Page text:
Let down -A letter to the medical profession

August 16, 2009

When I was ten years old, I let Joey Mueller touch my breast behind the mulberry tree at William Schmidt elementary school. Before he was granted access to my personal blooming boob garden, a national treasure in my mind, there were a few conditions. Joey Mueller had to pinky swear that he and I would be married someday. We would first have one boy named Joey, Jr. and next a girl named Jenny. Joey Mueller agreed eagerly to all of my demands. I interpreted his enthusiasm as great love for me. I granted him exactly five minutes, which I timed. Joey Mueller struggled to find my breast at first. Admittedly, they barely filled my new training bra. Joey Mueller bumbled around for a while. Eye contact was barely made. When I announced that time was up, Joey Mueller seemed pleased with his performance. Me, not so much, however, confident that Joey Mueller would never let me down, I was off to plan my wedding.

Later that week, I decided to call Joey Mueller on the telephone. I thought it important to discuss with him my song choice for our wedding, the Bay City Rollers, I Only Want To Be With You. To my great surprise, Joey Mueller would not take my call. In fact he would not take any of the fifty calls I placed after that first one either. On call number fifty-one Joey Mueller’s mother politely explained that Joey did not want to speak with me ever again and she suggested nicely that I call one of my girlfriends instead. Joey Mueller broke my heart. Joey Mueller’s mother let me down easy.

Trust is always an issue. When I was ten, I naively trusted Joey Mueller with my heart. At age forty-three, I can see clearly how my motivations and Joey’s were not the same. I forgive you Joey Mueller. And I love you, Joey Mueller’s mother, for your kindness at the end of a string of fifty-one consecutive phone calls. Still, trust is an issue.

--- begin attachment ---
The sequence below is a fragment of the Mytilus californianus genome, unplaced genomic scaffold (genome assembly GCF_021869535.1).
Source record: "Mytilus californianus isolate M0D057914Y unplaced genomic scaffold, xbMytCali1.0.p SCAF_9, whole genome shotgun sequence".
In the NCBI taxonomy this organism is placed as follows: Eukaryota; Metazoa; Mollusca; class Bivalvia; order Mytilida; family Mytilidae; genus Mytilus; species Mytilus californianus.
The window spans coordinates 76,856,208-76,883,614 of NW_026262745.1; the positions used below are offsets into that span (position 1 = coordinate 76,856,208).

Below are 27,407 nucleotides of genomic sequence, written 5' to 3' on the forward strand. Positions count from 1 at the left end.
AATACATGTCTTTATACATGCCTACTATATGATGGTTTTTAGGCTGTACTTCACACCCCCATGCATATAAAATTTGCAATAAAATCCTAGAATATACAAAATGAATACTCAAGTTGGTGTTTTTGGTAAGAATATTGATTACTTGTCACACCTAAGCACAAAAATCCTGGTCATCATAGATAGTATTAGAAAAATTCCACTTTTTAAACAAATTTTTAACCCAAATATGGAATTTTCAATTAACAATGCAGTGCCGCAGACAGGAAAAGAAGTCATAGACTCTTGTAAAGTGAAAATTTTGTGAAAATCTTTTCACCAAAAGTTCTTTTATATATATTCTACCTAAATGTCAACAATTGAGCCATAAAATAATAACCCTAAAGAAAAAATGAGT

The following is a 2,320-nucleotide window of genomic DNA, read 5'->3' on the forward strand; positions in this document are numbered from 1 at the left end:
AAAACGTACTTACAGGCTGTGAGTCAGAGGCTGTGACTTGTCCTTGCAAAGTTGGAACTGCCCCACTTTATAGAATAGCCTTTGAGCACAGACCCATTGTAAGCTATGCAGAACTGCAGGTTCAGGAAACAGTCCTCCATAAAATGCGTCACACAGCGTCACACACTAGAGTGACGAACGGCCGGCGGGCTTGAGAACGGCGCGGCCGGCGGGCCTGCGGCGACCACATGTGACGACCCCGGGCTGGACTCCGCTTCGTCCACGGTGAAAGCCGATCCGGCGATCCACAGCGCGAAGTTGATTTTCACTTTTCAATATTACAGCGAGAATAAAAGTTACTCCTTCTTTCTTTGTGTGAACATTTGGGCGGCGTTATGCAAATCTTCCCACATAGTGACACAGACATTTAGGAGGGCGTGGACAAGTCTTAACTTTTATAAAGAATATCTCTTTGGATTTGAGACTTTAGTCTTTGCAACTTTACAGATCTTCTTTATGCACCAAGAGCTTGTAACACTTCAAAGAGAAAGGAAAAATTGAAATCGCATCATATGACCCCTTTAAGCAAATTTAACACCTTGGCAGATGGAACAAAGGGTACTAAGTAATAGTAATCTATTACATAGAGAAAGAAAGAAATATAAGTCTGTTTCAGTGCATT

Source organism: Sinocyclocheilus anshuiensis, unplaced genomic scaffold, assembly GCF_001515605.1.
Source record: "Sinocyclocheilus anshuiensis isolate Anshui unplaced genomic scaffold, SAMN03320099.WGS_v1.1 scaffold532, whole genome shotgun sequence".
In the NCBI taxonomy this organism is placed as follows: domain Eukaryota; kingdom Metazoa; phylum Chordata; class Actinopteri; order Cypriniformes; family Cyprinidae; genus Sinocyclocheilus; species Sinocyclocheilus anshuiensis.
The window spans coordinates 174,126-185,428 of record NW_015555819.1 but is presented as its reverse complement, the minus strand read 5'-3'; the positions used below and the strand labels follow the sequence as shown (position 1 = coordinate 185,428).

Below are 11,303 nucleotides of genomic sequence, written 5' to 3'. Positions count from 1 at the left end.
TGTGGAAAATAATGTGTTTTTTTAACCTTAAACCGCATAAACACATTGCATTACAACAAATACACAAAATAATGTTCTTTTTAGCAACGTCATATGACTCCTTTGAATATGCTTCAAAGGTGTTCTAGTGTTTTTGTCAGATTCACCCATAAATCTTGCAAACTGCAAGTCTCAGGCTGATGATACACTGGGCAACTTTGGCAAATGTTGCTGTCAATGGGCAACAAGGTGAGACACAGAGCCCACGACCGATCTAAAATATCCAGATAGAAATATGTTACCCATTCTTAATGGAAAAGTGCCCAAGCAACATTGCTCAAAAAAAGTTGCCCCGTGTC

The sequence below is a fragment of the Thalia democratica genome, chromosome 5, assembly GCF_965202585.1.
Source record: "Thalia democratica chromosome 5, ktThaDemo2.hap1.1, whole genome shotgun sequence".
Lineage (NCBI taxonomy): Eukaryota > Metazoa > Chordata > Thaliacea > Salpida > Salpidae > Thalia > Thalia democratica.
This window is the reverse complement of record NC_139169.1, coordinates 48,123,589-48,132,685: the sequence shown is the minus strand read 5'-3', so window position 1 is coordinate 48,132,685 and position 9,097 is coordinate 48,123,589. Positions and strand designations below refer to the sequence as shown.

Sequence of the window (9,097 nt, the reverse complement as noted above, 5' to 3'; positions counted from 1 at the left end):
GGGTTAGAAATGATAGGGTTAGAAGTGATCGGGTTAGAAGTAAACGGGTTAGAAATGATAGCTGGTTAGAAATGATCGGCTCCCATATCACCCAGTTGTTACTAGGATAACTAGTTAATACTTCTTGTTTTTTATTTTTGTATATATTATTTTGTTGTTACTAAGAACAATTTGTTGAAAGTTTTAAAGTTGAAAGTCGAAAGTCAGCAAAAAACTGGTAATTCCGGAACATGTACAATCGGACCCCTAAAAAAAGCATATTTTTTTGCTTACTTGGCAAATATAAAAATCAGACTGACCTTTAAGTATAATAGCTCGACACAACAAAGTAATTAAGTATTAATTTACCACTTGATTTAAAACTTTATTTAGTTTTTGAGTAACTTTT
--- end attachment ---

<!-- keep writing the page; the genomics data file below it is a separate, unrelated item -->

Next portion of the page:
There are three people in this world today that I have no choice but to trust, not with my heart this time but rather with my life. Those people are my oncologist, my surgeon and my primary care physician. Not one of them will take my calls.

Last week I caught my first infection since my chemotherapy regimen began last June. I was so ill, so fatigued that I could not climb the stairs to my bedroom. I was lightheaded, dizzy, confused and worn out, physically and emotionally. There was weakness in every muscle and numbness in my arm. This was rock-bottom for me. The glass was almost half-empty for the first time since my diagnosis. I called my oncologist. The nurse was warm, kind, and listened well to me describing my symptoms. After she advised me that these did not appear to be the result of the chemo treatment, I realized that her motivations and mine were not the same. I tried the surgeon next, with nearly the same results. After speaking with the nurses from both offices, I was reminded of Joey Mueller’s mother. I envisioned Dr. Joey Mueller standing next to them in the office silently shaking his head no and refusing to come to the phone.

When my primary care physician had an open appointment that same day, I was thrilled. Finally, I had reached a doctor to see me, to hear me and to treat me. I was not going to let this one go. I carefully explained my symptoms and my frustrations with the earlier calls to the other doctors. I explained that I am a half-full kind of gal and not a complainer, but I really need some help right now. I mapped out my set of expectations as specifically as I did that day behind the mulberry tree with Joey Mueller. You will read my test results first thing in the morning, you will call my oncologist and the two of you will decide what is next to be done so that I can feel better. The glass was closer to full once more. Confident that I would not be let down, I was off to plan my kids birthday party.